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CDOT and the FHWA determined that the Preferred Alternative met the project need, intent, and 10 objectives.
Increases future transit options like trackless trams or driverless buses.
Provides better emergency access and evacuation routes.
Reduces accident rates on the S-Curves.
Increases transit capacity while decreasing transit time with continuous bus lanes from the roundabout to downtown.
Eliminates the S-Curves so traffic will move more smoothly without the two, ninety-degree turns.
Creates direct access in and out of town due to a straighter alignment.
Creates an open space corridor connecting Marolt-Thomas Open Space to the Aspen Golf Course.
Creates a trail connection from the Marolt Bridge to the golf course that is uninterrupted by roadways.
Decreases traffic and congestion in the West End and Cemetery Lane neighborhoods.
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The National Environmental Policy Act (NEPA) process for the State Highway 82 (SH 82) Entrance to Aspen project began in January 1994. A Draft Environmental Impact Statement (DEIS) was released for public review and comment in August of 1995. The DEIS evaluated three alternatives between Buttermilk and Maroon Creek Road, and seven alternatives between Maroon Creek Road and the intersection of 7th and Main Street. As a result of comments on the DEIS from community members and other local partners, the Colorado Department of Transportation (CDOT) expanded the analysis to include new alternatives and extend the project limits to Rubey Park in Aspen. The Supplemental Draft EIS (SDEIS) evaluated three additional alternatives between Pitkin County Airport and Rubey Park. The SDEIS was released in July of 1996. In August of 1997, the final EIS was released. The Record of Decision (ROD) was developed as an output of the final EIS. The ROD, which includes the Preferred Alternative, was released in August of 1998.
The Preferred Alternative is the approved option; it is not a silver bullet.
Travel times for general-use vehicles will improve by a couple of minutes, but will not solve the traffic or congestion problems.
The Preferred Alternative will increase travel times from Cemetery Lane to the hospital, Aspen schools, and Aspen Highlands.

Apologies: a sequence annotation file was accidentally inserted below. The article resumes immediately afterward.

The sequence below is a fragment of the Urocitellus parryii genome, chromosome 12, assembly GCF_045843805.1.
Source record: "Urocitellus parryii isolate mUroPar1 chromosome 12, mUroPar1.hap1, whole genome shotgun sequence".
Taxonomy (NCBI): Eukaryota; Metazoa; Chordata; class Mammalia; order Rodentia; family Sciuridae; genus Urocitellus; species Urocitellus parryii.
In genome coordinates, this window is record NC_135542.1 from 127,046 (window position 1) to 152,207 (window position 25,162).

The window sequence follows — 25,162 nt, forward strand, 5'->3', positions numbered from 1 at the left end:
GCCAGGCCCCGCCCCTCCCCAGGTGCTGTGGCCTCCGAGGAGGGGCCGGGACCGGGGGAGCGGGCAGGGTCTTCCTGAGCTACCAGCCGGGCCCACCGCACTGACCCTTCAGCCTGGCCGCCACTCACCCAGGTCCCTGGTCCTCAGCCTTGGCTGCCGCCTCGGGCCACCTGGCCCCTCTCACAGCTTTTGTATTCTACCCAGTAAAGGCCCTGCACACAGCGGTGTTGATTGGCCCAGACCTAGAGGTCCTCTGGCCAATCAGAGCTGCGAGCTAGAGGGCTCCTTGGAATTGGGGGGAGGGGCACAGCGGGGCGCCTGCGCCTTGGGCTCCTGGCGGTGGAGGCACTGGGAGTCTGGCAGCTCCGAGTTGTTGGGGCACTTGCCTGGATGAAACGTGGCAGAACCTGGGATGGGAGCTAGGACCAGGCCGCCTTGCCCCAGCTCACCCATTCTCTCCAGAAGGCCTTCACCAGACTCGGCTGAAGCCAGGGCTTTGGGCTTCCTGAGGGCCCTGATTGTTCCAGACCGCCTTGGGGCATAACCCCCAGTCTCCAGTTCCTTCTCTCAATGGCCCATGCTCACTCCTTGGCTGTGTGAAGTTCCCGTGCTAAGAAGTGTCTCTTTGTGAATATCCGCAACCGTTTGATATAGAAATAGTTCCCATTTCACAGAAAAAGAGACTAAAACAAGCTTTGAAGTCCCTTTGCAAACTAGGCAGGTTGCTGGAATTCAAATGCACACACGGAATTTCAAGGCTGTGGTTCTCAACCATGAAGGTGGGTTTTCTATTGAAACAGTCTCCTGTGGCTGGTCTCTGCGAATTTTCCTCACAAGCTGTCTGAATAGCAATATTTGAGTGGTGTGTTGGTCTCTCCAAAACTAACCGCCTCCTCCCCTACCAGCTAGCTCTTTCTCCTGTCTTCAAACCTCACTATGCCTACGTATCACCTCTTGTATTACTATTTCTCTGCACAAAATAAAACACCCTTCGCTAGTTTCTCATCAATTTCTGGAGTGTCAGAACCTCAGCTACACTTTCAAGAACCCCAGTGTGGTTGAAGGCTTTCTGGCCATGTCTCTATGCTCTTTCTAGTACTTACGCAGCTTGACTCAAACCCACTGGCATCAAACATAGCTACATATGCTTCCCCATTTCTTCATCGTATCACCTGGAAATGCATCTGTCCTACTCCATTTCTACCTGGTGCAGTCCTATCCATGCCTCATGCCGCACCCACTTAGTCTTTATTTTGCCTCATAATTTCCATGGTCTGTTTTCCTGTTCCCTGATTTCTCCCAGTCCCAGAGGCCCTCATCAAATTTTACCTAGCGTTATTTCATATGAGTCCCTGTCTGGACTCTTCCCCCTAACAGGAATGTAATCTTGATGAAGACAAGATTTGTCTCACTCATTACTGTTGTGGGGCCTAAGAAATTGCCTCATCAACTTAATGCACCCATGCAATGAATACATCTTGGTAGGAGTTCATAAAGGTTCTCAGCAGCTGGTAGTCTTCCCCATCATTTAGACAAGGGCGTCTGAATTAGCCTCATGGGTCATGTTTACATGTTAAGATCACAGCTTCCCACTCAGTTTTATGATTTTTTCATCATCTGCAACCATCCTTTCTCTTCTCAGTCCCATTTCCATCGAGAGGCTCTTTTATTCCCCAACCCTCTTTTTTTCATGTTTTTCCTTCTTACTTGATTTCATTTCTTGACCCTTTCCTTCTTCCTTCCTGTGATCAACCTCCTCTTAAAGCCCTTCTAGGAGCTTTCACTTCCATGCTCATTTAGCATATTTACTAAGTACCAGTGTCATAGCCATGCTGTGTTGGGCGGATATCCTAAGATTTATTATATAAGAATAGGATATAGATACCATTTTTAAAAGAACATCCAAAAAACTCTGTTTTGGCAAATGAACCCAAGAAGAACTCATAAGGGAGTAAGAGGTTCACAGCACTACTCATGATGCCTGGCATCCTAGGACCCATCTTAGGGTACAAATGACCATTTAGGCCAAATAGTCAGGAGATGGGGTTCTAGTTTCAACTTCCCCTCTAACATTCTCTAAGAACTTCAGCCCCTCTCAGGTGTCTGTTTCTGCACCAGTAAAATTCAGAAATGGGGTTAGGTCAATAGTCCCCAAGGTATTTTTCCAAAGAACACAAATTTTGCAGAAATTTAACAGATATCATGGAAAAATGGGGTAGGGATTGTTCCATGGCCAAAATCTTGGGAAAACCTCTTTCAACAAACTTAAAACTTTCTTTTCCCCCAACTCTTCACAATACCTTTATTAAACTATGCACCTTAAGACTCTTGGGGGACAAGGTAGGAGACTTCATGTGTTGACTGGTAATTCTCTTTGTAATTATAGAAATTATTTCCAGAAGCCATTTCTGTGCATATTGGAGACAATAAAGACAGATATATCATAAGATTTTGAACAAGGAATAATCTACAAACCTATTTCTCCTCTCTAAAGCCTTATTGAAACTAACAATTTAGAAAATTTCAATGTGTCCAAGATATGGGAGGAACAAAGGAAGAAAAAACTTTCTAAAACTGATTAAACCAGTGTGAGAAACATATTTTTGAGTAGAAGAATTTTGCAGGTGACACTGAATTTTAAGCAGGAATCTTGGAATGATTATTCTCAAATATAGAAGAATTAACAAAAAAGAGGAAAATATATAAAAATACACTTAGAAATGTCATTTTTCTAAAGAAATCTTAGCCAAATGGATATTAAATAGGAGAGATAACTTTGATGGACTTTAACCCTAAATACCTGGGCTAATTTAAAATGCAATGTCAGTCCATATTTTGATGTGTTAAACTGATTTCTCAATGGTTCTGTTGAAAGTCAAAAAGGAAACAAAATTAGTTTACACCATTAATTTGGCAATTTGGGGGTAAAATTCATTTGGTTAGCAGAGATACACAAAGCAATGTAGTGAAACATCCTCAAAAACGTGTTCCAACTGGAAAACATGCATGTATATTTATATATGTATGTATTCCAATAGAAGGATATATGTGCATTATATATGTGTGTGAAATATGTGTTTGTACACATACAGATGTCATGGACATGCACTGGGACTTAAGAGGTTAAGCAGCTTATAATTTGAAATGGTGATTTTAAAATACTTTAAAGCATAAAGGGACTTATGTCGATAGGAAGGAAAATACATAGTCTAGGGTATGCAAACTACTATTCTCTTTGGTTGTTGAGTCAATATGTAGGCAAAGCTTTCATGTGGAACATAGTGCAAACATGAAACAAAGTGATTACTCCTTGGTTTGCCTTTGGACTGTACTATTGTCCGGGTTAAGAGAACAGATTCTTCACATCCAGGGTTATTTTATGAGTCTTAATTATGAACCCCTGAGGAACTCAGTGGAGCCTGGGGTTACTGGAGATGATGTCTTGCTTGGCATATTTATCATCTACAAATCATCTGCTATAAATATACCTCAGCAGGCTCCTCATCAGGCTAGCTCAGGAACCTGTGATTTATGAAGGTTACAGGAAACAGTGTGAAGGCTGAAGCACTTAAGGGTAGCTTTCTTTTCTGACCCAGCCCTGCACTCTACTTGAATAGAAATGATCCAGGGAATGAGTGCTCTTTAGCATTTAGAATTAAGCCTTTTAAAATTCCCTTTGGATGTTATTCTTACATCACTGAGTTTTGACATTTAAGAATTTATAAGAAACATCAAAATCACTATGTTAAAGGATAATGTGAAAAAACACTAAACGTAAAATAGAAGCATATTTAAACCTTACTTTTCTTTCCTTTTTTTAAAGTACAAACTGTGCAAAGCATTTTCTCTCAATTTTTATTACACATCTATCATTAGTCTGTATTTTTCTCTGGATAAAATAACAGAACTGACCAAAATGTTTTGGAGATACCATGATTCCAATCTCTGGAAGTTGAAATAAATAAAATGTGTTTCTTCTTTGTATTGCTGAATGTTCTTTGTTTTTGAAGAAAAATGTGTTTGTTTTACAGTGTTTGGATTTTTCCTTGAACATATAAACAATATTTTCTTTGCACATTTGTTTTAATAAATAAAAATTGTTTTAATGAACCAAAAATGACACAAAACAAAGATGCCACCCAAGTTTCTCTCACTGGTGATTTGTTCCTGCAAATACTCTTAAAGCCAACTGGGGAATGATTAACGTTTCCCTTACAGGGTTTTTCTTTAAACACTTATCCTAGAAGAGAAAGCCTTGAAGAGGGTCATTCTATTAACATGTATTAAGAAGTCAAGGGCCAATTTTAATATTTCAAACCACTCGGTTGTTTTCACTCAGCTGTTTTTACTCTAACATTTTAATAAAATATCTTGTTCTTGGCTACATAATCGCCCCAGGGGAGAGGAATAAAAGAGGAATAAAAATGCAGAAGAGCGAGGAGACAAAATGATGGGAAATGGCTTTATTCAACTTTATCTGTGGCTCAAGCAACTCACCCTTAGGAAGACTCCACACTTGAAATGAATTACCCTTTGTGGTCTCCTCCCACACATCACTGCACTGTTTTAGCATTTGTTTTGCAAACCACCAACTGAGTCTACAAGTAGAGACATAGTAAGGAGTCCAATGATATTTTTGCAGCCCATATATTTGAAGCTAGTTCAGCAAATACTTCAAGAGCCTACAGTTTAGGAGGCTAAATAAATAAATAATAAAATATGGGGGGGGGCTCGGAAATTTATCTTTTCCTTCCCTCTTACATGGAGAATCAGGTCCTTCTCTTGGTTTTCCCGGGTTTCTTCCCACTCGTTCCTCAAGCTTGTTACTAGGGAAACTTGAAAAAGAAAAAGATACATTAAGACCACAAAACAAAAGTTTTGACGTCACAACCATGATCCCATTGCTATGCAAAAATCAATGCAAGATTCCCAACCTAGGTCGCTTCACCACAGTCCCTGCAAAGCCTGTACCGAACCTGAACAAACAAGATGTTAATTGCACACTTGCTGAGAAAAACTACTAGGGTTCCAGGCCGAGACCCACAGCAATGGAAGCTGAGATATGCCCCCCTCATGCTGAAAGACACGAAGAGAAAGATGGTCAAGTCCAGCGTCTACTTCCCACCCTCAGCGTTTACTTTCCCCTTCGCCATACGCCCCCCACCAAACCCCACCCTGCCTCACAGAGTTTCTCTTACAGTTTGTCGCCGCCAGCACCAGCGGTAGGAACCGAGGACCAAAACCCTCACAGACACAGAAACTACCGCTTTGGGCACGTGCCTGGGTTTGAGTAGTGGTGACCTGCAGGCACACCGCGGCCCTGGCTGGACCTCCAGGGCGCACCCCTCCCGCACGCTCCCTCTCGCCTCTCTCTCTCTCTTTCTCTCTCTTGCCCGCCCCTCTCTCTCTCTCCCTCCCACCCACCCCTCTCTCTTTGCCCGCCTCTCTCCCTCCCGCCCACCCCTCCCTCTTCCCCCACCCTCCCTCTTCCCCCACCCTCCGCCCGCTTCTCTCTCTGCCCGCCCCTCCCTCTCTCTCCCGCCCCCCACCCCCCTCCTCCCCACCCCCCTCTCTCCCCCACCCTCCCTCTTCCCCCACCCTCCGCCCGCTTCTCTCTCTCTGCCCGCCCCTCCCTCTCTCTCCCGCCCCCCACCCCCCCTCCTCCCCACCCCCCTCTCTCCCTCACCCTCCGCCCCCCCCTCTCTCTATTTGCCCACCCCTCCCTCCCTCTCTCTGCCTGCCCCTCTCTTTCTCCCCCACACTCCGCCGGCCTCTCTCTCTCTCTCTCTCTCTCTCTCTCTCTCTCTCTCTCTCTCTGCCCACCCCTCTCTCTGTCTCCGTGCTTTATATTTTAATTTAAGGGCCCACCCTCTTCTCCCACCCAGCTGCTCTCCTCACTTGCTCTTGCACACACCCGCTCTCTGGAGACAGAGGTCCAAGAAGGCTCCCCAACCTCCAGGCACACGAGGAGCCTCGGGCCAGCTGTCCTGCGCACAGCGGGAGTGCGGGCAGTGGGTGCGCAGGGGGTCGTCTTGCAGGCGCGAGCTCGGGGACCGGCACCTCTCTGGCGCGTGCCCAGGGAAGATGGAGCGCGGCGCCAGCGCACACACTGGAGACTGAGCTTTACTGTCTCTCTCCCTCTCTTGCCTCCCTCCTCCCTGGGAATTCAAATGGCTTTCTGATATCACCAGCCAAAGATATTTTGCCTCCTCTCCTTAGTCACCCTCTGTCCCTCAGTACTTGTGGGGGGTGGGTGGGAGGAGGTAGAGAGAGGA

The Preferred Alternative requires the existing Castle Creek Bridge to be repaired and eventually replaced to provide traffic access to Cemetery Lane and McLain Flats. It will also serve as a second exit from town.
Nine travel modes were analyzed before the Preferred Alternative was selected. These included:
The community did not vote on the Record of Decision (ROD) or the Preferred Alternative that is included in the ROD.
The foundation of the Preferred Alternative, as described in the 1998 ROD, was the 1996 voter approval of all of the elements that became the Preferred Alternative - such as the right of way through the Marolt and Thomas properties - with one exception: the 1996 vote approved two lanes for all vehicles, one in each direction, and light rail.
In the 1998 ROD, the Preferred Alternative included an interim step before a light rail, allowing for a light rail system to be developed initially as exclusive bus lanes if local support and/or funding were not available. While the 1998 ROD, which contains the Preferred Alternative, was approved by Aspen City Council, the Pitkin County Board of County Commissioners, and Snowmass Town Council, Aspen voters still need to approve the use of buses because buses were not included in the 1996 ballot language - only the light rail.
Yes. In a 1996 election, Aspen voters authorized Aspen City Council to convey the right of way across the Thomas Property for a two-lane highway, one lane in each direction, and a corridor for light rail. The Aspen voters will need to approve the use of buses over Marolt and Thomas properties. The specific timing of a vote has not been determined.
The process for design and construction could take up to 12 years.
The Record of Decision was intended as a phased approach. Elements that have been completed as of 2022 include:
In addition, the City of Aspen implemented additional programs with the intent of increasing the use of alternative modes of transportation. These include:
The next phase of the ROD is the Highway 82 realignment and a new Castle Creek Bridge.
First, in 1981 the right of way was platted across the Marolt property for the extension of Highway 82. In 1996, voters approved using the right of way through the Marolt and Thomas properties for a two-lane parkway, one lane in each direction for any vehicle, and light rail. The 1996 voter approval included a provision to replace the Marolt and Thomas open space with open space of equal value and equal or more significant acreage to replace any net loss in open space. Mills Property, 39.6 acres of open space located along the Roaring Fork River behind the Brush Creek Intercept Lot, was acquired to fulfill the replacement requirement.
CDOT and FHWA are involved in the New Castle Creek Bridge project because Highway 82 is a state highway that also receives federal funding. Both organizations have to be involved in the decision making process. SH 82 is part of the National Highway System. In addition, SH 82 crosses federal waters (Maroon Creek and Castle Creek), which mandates that the FHWA be involved. While Aspen voters can veto or accept whatever ballot issues arise related to the Entrance to Aspen, the state and federal governments’ process is to produce a Record of Decision (ROD) with a Preferred Alternative that identifies and mitigates environmental impacts.